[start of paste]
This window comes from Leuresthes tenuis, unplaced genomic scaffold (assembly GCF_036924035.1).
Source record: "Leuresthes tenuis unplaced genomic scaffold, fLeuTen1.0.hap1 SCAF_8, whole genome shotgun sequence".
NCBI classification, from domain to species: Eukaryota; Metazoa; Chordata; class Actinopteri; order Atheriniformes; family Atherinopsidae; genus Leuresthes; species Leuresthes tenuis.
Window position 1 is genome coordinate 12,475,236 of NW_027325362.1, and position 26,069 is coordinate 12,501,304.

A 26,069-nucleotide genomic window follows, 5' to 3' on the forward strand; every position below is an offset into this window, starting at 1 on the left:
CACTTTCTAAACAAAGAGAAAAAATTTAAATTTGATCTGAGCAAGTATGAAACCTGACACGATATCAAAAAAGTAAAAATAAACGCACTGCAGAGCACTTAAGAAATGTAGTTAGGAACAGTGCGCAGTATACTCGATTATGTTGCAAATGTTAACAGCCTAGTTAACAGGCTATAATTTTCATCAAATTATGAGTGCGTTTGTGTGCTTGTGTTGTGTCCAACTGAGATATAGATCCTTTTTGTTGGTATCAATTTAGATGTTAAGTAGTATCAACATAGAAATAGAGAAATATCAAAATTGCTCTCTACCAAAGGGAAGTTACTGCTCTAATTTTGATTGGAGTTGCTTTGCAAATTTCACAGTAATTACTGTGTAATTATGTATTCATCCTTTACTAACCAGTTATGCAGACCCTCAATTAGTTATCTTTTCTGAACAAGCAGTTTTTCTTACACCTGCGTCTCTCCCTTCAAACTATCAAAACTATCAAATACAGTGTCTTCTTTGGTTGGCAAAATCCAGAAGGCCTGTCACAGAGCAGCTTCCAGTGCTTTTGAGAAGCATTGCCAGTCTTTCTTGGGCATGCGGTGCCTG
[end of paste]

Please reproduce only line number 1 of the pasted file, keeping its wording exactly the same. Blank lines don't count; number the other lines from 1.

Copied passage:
This window comes from Leuresthes tenuis, unplaced genomic scaffold (assembly GCF_036924035.1).